The best toothcare tips for your kids

September 12, 2012

You might have seen toothbrush reviews and tips this month on other sites, and since September is Oral Health Awareness Month, there’s been a push to promote good dental habits.

Oral B gave me an electric toothbrush to try out (which I’m enjoying, plus it has a two-minute time function, so I know I’m brushing for long enough), plus some great tips for moms. Here they are:

Pick a Child-Friendly Dentist

There are pediatric dentists who have additional training and interest in children s’ dental issues. If you don’t have one in your area, look for a dentist whose waiting room, staff attitude and interaction with children tell you it’ll be a good experience.

Visit Ahead of Time

Bring a child in before the time of the appointment to get acquainted with the place. You can also bring a well-behaved 3-year-old with you on your own check-up so they can get used to the idea.

Examine Your Own Attitude About the Dentist

Many parents have some memories of bad dental experiences, and they can sometimes give off negative messages about the dental chair without even knowing it. The parent who can be most positive about the visit should be the one to accompany the child to the dentist.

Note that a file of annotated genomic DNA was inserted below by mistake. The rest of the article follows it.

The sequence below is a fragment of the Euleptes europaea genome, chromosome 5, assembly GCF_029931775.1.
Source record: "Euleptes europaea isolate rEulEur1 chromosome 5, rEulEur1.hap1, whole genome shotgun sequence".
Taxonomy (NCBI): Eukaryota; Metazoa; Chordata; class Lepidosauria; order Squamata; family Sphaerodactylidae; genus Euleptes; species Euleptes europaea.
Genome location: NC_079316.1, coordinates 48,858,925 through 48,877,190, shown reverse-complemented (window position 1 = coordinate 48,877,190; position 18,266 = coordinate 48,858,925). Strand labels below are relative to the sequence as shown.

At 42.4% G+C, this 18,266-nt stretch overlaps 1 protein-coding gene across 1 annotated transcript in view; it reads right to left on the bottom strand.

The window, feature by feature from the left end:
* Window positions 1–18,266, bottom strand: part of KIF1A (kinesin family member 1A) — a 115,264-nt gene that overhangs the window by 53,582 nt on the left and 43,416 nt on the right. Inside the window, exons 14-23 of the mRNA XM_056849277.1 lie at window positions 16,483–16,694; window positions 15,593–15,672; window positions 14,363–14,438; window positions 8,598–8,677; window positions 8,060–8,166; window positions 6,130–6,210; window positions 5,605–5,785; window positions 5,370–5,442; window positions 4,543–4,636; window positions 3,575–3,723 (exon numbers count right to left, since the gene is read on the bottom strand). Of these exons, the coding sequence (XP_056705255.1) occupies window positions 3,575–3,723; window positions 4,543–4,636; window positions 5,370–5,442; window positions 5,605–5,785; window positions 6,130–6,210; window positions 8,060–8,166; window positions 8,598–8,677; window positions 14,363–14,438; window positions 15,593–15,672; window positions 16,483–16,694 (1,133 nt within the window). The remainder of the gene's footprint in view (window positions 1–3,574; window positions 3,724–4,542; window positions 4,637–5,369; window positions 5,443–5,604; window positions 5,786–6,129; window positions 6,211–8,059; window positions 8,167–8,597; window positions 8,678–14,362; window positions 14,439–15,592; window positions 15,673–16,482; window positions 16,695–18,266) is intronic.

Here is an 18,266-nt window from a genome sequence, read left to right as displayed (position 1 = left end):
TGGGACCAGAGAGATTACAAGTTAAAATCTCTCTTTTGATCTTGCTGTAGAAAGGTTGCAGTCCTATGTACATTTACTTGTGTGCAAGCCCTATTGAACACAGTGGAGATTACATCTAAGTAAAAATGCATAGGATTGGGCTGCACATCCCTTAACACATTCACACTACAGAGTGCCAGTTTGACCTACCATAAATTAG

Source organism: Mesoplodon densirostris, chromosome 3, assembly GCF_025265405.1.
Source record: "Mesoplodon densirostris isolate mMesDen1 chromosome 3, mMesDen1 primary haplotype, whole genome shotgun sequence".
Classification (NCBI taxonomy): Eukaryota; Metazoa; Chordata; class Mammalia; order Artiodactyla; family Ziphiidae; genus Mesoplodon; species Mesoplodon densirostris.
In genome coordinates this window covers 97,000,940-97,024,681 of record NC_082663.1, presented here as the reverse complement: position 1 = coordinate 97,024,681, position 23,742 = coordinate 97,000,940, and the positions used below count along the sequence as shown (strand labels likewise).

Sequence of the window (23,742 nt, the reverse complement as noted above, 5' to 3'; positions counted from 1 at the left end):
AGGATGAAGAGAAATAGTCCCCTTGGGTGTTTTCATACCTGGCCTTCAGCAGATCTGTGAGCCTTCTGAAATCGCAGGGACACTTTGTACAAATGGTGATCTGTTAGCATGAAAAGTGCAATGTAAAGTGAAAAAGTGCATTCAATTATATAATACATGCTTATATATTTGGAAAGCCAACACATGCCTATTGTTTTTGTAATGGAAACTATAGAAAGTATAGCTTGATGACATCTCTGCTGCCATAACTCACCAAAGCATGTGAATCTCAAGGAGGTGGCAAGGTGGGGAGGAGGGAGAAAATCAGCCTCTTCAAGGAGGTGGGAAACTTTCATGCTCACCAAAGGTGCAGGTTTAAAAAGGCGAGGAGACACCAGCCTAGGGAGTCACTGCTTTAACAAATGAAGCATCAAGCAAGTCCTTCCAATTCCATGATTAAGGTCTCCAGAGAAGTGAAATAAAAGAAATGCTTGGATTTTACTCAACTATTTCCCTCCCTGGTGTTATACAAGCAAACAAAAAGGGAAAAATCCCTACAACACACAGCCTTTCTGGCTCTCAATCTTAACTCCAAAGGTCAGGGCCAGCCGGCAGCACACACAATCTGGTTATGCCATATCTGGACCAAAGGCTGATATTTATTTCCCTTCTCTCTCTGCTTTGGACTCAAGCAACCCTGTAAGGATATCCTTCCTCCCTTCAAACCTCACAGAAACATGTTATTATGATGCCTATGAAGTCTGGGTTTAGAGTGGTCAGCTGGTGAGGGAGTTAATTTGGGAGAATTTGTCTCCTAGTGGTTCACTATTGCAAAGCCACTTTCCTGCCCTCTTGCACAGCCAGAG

Respect Those Baby Teeth

Even though your child will lose his or her baby teeth, proper care and treatment, including fillings, sealants and extraction of dead teeth, will help ensure that the jaw and teeth underneath grow well and stay healthy. Be ready for suggestions about care that you didn’t have as options when you were a child. Also remember to ask your dentist about fluoride rinses to help better protect your child’s teeth from decay.

Establish a Routine

Going to the dentist isn’t the only thing that is important. Keeping up with a good oral health routine at home is key. Here are a few things that you can do at home between visits to maintain good oral care:

  • Teach children to brush twice a day. Good times to brush are after breakfast and before bed. Supervise at least the evening brushings for children under the age of seven.
  • Use a soft-bristle toothbrush. Hard ones scrape the gums. Change the brush every three months or sooner if it wears out.
  • Put a timer in the bathroom. Set it for at least two minutes. According to dental recommendations, two minutes is what it takes to get the job done, and children often have difficulty keeping time.
  • Make sure your child is getting some sort of fluoride. Fluoride is available in toothpastes, mouthwashes and rinses, supplements or in fluoridated tap water.

I’m off to brush my teeth now…

Note: Tips and toothbrush supplied by Oral B

Feature image via webmd

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